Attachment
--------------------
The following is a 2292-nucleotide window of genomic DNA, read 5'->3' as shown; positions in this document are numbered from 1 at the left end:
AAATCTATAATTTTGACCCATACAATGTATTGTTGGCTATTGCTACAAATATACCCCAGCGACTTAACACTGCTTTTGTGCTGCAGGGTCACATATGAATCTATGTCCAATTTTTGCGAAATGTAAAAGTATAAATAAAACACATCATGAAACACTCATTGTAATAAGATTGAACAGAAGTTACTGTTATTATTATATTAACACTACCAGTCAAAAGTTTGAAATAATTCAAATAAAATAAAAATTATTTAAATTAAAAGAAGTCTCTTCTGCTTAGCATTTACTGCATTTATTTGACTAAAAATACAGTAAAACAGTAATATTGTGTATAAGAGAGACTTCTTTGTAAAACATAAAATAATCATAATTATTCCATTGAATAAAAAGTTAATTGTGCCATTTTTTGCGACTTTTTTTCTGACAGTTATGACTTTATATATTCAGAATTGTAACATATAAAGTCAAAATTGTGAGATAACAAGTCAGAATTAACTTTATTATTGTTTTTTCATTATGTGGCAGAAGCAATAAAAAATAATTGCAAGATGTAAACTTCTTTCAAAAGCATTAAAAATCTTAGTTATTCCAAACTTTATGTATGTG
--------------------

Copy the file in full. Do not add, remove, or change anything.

The following is a 2292-nucleotide window of genomic DNA, read 5'->3' as shown; positions in this document are numbered from 1 at the left end:
AAATCTATAATTTTGACCCATACAATGTATTGTTGGCTATTGCTACAAATATACCCCAGCGACTTAACACTGCTTTTGTGCTGCAGGGTCACATATGAATCTATGTCCAATTTTTGCGAAATGTAAAAGTATAAATAAAACACATCATGAAACACTCATTGTAATAAGATTGAACAGAAGTTACTGTTATTATTATATTAACACTACCAGTCAAAAGTTTGAAATAATTCAAATAAAATAAAAATTATTTAAATTAAAAGAAGTCTCTTCTGCTTAGCATTTACTGCATTTATTTGACTAAAAATACAGTAAAACAGTAATATTGTGTATAAGAGAGACTTCTTTGTAAAACATAAAATAATCATAATTATTCCATTGAATAAAAAGTTAATTGTGCCATTTTTTGCGACTTTTTTTCTGACAGTTATGACTTTATATATTCAGAATTGTAACATATAAAGTCAAAATTGTGAGATAACAAGTCAGAATTAACTTTATTATTGTTTTTTCATTATGTGGCAGAAGCAATAAAAAATAATTGCAAGATGTAAACTTCTTTCAAAAGCATTAAAAATCTTAGTTATTCCAAACTTTATGTATGTG